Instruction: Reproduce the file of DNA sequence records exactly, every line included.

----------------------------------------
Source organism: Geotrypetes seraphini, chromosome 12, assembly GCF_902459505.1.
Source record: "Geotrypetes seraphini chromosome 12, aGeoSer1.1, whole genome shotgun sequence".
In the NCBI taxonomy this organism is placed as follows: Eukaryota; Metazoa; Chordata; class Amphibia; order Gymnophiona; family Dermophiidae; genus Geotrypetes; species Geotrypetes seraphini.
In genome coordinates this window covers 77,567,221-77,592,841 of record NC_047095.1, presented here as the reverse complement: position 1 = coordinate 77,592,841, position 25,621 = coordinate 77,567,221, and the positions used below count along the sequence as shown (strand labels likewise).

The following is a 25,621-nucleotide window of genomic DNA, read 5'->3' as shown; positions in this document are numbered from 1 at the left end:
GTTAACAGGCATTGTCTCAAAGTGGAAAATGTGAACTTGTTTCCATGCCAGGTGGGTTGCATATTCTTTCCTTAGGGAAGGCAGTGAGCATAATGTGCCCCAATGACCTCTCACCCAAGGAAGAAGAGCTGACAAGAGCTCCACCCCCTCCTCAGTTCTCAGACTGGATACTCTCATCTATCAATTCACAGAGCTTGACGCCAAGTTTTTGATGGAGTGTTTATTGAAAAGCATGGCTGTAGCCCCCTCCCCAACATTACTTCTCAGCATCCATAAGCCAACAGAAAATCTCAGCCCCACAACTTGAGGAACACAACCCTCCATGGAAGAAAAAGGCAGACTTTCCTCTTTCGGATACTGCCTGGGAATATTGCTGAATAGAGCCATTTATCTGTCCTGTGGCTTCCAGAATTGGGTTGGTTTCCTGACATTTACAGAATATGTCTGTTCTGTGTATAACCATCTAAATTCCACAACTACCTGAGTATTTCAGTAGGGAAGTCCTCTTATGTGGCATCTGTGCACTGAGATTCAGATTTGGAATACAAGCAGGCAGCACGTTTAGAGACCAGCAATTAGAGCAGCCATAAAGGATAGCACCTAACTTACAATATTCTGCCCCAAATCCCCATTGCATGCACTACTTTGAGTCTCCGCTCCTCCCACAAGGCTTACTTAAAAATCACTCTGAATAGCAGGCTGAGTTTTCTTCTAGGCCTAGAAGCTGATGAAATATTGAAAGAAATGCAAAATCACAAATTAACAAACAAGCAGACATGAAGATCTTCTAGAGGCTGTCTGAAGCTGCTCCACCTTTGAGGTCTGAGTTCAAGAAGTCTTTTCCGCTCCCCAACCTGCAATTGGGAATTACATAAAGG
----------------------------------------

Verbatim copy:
Source organism: Geotrypetes seraphini, chromosome 12, assembly GCF_902459505.1.
Source record: "Geotrypetes seraphini chromosome 12, aGeoSer1.1, whole genome shotgun sequence".
In the NCBI taxonomy this organism is placed as follows: Eukaryota; Metazoa; Chordata; class Amphibia; order Gymnophiona; family Dermophiidae; genus Geotrypetes; species Geotrypetes seraphini.
In genome coordinates this window covers 77,567,221-77,592,841 of record NC_047095.1, presented here as the reverse complement: position 1 = coordinate 77,592,841, position 25,621 = coordinate 77,567,221, and the positions used below count along the sequence as shown (strand labels likewise).

The following is a 25,621-nucleotide window of genomic DNA, read 5'->3' as shown; positions in this document are numbered from 1 at the left end:
GTTAACAGGCATTGTCTCAAAGTGGAAAATGTGAACTTGTTTCCATGCCAGGTGGGTTGCATATTCTTTCCTTAGGGAAGGCAGTGAGCATAATGTGCCCCAATGACCTCTCACCCAAGGAAGAAGAGCTGACAAGAGCTCCACCCCCTCCTCAGTTCTCAGACTGGATACTCTCATCTATCAATTCACAGAGCTTGACGCCAAGTTTTTGATGGAGTGTTTATTGAAAAGCATGGCTGTAGCCCCCTCCCCAACATTACTTCTCAGCATCCATAAGCCAACAGAAAATCTCAGCCCCACAACTTGAGGAACACAACCCTCCATGGAAGAAAAAGGCAGACTTTCCTCTTTCGGATACTGCCTGGGAATATTGCTGAATAGAGCCATTTATCTGTCCTGTGGCTTCCAGAATTGGGTTGGTTTCCTGACATTTACAGAATATGTCTGTTCTGTGTATAACCATCTAAATTCCACAACTACCTGAGTATTTCAGTAGGGAAGTCCTCTTATGTGGCATCTGTGCACTGAGATTCAGATTTGGAATACAAGCAGGCAGCACGTTTAGAGACCAGCAATTAGAGCAGCCATAAAGGATAGCACCTAACTTACAATATTCTGCCCCAAATCCCCATTGCATGCACTACTTTGAGTCTCCGCTCCTCCCACAAGGCTTACTTAAAAATCACTCTGAATAGCAGGCTGAGTTTTCTTCTAGGCCTAGAAGCTGATGAAATATTGAAAGAAATGCAAAATCACAAATTAACAAACAAGCAGACATGAAGATCTTCTAGAGGCTGTCTGAAGCTGCTCCACCTTTGAGGTCTGAGTTCAAGAAGTCTTTTCCGCTCCCCAACCTGCAATTGGGAATTACATAAAGG